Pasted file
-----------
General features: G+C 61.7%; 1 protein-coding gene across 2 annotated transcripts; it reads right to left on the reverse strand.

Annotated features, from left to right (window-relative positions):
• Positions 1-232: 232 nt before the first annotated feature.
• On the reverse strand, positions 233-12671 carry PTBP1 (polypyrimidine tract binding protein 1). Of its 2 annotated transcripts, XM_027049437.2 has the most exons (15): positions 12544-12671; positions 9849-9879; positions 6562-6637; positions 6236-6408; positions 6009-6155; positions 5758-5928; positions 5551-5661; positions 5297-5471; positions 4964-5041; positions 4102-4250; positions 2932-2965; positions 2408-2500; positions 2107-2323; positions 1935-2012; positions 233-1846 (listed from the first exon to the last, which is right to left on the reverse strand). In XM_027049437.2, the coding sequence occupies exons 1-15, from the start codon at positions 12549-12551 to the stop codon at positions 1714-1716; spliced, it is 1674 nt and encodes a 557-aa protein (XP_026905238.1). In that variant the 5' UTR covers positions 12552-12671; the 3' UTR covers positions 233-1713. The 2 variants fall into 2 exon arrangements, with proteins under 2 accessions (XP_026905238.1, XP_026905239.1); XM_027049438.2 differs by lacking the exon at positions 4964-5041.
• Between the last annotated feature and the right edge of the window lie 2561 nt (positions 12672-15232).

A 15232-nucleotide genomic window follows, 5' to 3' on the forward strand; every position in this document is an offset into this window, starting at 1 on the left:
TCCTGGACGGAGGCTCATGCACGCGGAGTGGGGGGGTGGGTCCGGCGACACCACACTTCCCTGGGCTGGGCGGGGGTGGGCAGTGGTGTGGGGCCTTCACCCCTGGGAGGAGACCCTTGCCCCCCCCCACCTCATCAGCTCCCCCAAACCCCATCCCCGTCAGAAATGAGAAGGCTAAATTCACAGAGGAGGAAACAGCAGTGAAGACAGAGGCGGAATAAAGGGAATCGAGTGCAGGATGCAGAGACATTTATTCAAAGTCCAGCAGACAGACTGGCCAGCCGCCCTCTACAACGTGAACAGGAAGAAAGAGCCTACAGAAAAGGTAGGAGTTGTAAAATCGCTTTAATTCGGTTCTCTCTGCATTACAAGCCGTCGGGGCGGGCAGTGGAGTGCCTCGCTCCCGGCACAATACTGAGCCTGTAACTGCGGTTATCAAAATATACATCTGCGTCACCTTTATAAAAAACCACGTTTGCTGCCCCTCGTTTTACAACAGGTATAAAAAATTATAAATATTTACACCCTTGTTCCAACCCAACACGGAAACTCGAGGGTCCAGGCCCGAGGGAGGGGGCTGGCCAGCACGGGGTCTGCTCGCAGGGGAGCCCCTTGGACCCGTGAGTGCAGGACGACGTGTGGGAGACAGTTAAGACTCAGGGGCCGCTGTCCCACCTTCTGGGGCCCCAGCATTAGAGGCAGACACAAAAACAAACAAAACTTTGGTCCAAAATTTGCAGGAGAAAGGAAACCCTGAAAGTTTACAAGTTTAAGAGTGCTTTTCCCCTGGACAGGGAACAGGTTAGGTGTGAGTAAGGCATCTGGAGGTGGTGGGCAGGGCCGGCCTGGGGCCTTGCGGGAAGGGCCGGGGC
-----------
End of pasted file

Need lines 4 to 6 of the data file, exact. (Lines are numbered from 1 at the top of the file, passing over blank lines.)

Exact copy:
• On the reverse strand, positions 233-12671 carry PTBP1 (polypyrimidine tract binding protein 1). Of its 2 annotated transcripts, XM_027049437.2 has the most exons (15): positions 12544-12671; positions 9849-9879; positions 6562-6637; positions 6236-6408; positions 6009-6155; positions 5758-5928; positions 5551-5661; positions 5297-5471; positions 4964-5041; positions 4102-4250; positions 2932-2965; positions 2408-2500; positions 2107-2323; positions 1935-2012; positions 233-1846 (listed from the first exon to the last, which is right to left on the reverse strand). In XM_027049437.2, the coding sequence occupies exons 1-15, from the start codon at positions 12549-12551 to the stop codon at positions 1714-1716; spliced, it is 1674 nt and encodes a 557-aa protein (XP_026905238.1). In that variant the 5' UTR covers positions 12552-12671; the 3' UTR covers positions 233-1713. The 2 variants fall into 2 exon arrangements, with proteins under 2 accessions (XP_026905238.1, XP_026905239.1); XM_027049438.2 differs by lacking the exon at positions 4964-5041.
• Between the last annotated feature and the right edge of the window lie 2561 nt (positions 12672-15232).

A 15232-nucleotide genomic window follows, 5' to 3' on the forward strand; every position in this document is an offset into this window, starting at 1 on the left: